Daddy taught me to sing and to harmonize on road trips. I hung my head on the back of his seat and sang. If I missed a note, we came to a full stop, and he made me practice until I sang whatever I missed correctly. I could harmonize by thirds when I was 4 years old. Daddy had a beautiful Irish tenor voice. I loved to sing with him.

In New York, Howie dragged me into The Bitter End on Bleeker Street. I was so impressed I could hardly speak. The Bitter End! I couldn’t believe it. I was hired for the night and I sat on the stool my idol, Mary Travers, had sat on to have my all-time favorite singers, Peter, Paul and Mary, photographed for their album cover. I was in heaven. In those days, the folk clubs didn’t serve alcohol. All you could order was Cokes and ice cream. So there were no disgusting drunks to deal with. I sang a song Paul wrote and Mary sang called “No Other Name.” It became my theme song. I must have sung that beautiful song and played my guitar badly to accompany myself thousands of times before it was all over. I also sang, “Come to my Bedside,” which is an ultra sexy song written by another folk singer, Eric Andersen. I had just learned “Gentle on my Mind,” written by my dear friend, John Hartford, who taught me to play it. There were some others, but they are lost somewhere in my memory weeds.

But that was New York, and we’re now in Long Beach, California. Too bad. I would have stayed in Greenwich Village for the rest of my life.

One night a big guy named Jerry came into the place where I was singing. Everyone seemed to know him. He walked up to the stage dodging the peanuts and said he wanted to talk to me at my next break. When it came I sat down at a table with him, and he said Mike, the owner of The Merry Monk had heard about me and wondered if I wanted to sing at the place. Yes, sir, I did. Even the money was better. A big $8 per set. Yowzee! Jerry said I could start the next night, and I told him I would be there. When I finished my next set, I had the wonderful pleasure of telling Mean Manager Man I quit. He was quite surprised and said everyone seemed to like me. If they did you’d never know it. I had peanut shells in my hair to prove it.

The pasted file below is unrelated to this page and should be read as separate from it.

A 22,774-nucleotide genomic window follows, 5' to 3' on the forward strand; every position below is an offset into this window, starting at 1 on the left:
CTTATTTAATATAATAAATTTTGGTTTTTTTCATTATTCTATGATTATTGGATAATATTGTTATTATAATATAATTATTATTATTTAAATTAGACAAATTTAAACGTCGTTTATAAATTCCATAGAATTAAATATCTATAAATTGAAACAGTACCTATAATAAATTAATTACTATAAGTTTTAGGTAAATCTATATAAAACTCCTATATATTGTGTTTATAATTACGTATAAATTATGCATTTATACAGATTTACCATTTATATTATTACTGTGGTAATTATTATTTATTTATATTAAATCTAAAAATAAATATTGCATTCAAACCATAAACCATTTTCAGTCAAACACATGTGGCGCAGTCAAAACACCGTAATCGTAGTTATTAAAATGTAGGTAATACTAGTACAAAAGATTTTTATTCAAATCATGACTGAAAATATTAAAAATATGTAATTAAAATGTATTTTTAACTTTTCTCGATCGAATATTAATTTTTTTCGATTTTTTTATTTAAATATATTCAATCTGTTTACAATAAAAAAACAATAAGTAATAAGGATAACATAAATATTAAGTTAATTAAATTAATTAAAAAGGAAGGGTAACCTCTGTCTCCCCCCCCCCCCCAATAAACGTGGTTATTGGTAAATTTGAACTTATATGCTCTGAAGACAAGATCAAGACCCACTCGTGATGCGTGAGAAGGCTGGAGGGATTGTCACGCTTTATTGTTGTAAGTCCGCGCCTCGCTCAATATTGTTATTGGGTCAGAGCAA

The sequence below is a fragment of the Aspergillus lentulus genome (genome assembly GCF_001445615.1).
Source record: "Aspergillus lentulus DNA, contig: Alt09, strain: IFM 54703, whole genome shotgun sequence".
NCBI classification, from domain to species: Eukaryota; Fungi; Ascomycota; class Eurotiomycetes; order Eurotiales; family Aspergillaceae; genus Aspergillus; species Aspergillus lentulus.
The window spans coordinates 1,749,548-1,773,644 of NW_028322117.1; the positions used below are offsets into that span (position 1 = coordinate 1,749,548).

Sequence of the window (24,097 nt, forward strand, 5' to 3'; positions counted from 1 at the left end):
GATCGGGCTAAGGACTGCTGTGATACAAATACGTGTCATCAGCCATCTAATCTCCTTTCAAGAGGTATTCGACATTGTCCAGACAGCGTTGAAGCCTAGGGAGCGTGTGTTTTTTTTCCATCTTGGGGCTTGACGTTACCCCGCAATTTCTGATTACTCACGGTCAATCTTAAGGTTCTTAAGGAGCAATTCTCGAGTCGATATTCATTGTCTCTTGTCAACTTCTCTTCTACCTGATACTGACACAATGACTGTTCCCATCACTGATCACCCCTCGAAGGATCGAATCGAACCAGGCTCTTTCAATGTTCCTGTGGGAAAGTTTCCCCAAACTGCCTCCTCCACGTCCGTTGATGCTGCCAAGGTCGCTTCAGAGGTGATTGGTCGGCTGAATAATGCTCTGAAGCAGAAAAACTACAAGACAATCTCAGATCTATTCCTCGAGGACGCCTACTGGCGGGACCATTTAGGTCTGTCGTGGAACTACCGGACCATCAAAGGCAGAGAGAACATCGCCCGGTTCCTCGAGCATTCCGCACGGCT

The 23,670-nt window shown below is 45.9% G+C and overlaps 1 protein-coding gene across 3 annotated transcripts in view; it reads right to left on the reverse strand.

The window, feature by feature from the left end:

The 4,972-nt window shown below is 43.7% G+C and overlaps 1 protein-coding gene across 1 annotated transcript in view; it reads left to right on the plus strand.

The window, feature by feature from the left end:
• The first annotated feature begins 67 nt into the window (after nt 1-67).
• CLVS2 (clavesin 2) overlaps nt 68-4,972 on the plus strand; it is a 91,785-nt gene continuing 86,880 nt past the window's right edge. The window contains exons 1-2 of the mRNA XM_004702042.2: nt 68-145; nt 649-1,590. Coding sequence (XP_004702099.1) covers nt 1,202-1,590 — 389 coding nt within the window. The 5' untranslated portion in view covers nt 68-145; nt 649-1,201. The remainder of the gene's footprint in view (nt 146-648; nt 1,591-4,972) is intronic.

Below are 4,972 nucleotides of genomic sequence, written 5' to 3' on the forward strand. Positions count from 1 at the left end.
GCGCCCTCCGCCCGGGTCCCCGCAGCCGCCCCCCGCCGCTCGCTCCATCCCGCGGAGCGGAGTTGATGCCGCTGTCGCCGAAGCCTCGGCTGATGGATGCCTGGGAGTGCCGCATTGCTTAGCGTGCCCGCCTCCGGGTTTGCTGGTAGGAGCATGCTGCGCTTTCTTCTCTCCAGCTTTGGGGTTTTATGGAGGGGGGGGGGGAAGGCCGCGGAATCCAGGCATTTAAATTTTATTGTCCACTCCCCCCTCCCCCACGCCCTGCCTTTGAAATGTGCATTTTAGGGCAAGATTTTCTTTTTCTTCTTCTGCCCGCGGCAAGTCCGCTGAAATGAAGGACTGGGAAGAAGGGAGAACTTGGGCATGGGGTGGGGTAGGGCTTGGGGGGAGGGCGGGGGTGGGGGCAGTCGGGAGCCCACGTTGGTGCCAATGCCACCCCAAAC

So, I came to The Merry Monk. It was a big place. They served pizza and the usual beer and other libations. Jerry was the bartender and the manager. Mike, the owner, wasn’t there all the time. I met him the first night and he said he had heard we had no place to live. He said he was living with his girlfriend, and he had an apartment near The Monk, and I was welcome to it, because everything he owned was at his girlfriend’s.

Life was looking up. I had a better place to work and the girls and I had a genuine furnished apartment to live in. The crowd at The Monk was way more polite. Lots of times they even listened to me. Some of them came to have favorites, which they would request, and I sang them. It played havoc with my scheduled songs, but I didn’t care. Sometimes I alternated sets with a boy and girl duet that were really good. There was also a stoner named Milo, whom I also liked. He did a solo and played the washboard. One night when he was really high, he played his entire set on the washboard. Before he finished, everyone was booing and Mike told him not to do that again.

Things went along swimmingly. The crowds grew and we all had a good time. One night, I noticed everyone was listening to me. The place was packed and the audience was quiet and most appreciative. Sometimes they requested a song, and they sang along with me. During my break, a large group of people at the biggest booth asked me to come sit with them. They were very nice and told me how much they liked my singing. It felt wonderful. About halfway through the second set, Jerry came on stage. He just stood by me till I finished a song. Then he came closer and whispered to me, “Mike wants to see you.”

“Fine,” I said. “I’ll go see him in his office when I finish this set.”

“No,” said Jerry. “He wants to see you now, right now.”

“Before I finish this set,” I asked.

“Yes,” said Jerry. “Right now.”

I was mystified. I told the audience I would be right back, and followed Jerry off the stage.

Mike was seated at his desk.

“What’s going on, Mike,” I asked.

“Millie, you are a wonderful singer, and your audience is very attentive, but do you know why we’re in business,” he said.

“Sure,” I answered. “Same as any business. To make money.”

“Right,” he said, “Do you know how much money we’ve made during your two sets tonight?”

He didn’t give me time to answer.

“None,” he said. “Zero. It’s a great compliment to you, but Millie, you’re bad for business.”

“Do you mean I’m fired, because people are listening to me?”

“Exactly,” he said.

I was thunderstruck and speechless.

“Business has been falling off ever since we hired you and tonight the only money we’ve taken in is during your break. I’m sorry. I know you need the job, so I tell you what I’m going to do. I’m not happy with the pizza cook, so I’m going to fire him and I’ll give you his job.”

“But Mike,” I said, “I don’t know how to make pizzas.”

“Sure you do. It’s easy. I’ll show you, and I’ll also pay you minimum wage. You’ll make more money.

So, he showed me. He was right. It was easy. And I made more money.

My folk-singing career in Long Beach was finished, and my pizza cooking life began. Two months later I left for Los Angeles and did some brief stints at the folk clubs there.

And that, dear reader, is how I was fired at the height of my success. I never held a crowd like the audience at The Merry Monk ever again.

So, I left home a folk singer and came home a pizza cook. Go figure.